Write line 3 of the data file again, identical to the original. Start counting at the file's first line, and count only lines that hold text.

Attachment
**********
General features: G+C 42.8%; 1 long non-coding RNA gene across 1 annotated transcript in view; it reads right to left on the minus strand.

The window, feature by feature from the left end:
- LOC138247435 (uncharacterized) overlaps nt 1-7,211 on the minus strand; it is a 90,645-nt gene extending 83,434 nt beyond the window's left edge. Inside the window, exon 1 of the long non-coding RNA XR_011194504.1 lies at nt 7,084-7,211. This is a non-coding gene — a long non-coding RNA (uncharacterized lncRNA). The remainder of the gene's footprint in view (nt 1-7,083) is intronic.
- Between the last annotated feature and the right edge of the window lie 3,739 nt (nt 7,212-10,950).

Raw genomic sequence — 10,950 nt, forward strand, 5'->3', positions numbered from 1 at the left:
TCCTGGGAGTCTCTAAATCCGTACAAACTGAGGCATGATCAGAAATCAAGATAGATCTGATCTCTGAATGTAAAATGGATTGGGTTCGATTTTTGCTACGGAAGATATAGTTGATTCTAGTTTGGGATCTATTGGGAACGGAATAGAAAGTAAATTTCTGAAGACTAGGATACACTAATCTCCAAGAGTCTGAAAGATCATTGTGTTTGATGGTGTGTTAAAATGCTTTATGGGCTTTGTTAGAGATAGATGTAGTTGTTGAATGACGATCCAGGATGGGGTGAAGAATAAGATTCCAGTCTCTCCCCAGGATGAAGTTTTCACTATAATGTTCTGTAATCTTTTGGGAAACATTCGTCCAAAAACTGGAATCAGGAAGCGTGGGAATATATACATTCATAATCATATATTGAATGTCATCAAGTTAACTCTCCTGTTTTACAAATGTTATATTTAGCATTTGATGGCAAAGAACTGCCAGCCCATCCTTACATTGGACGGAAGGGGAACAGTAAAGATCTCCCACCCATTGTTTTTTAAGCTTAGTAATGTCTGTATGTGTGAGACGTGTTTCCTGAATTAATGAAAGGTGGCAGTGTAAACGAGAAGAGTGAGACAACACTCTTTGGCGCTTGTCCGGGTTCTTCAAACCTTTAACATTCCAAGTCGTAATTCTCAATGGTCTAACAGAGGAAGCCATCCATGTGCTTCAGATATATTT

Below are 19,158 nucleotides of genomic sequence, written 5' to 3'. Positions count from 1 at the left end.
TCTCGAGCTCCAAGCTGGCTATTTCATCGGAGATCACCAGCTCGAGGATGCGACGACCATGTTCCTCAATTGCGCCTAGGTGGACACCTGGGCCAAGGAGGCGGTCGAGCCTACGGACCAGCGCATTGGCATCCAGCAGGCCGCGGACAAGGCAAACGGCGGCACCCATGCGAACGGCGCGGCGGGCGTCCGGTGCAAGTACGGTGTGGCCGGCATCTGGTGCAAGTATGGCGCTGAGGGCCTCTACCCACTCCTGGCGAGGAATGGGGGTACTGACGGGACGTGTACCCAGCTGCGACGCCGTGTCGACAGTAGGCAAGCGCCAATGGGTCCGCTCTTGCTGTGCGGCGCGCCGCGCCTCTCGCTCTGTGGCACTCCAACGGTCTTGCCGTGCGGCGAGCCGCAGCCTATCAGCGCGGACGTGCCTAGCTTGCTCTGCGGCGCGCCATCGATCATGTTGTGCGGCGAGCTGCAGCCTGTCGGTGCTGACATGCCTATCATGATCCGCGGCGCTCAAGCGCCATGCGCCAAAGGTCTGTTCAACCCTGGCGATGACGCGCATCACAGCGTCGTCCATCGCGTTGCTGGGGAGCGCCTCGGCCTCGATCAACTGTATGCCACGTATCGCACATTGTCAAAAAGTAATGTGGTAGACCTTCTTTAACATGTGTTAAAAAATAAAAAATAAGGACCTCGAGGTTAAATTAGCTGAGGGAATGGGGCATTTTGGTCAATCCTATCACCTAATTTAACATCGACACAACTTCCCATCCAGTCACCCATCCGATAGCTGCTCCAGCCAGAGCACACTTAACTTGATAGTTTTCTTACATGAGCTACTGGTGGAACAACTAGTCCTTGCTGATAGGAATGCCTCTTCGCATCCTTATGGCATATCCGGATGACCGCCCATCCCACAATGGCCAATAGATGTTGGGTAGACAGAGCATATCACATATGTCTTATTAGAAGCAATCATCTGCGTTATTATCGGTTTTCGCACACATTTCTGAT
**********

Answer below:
- LOC138247435 (uncharacterized) overlaps nt 1-7,211 on the minus strand; it is a 90,645-nt gene extending 83,434 nt beyond the window's left edge. Inside the window, exon 1 of the long non-coding RNA XR_011194504.1 lies at nt 7,084-7,211. This is a non-coding gene — a long non-coding RNA (uncharacterized lncRNA). The remainder of the gene's footprint in view (nt 1-7,083) is intronic.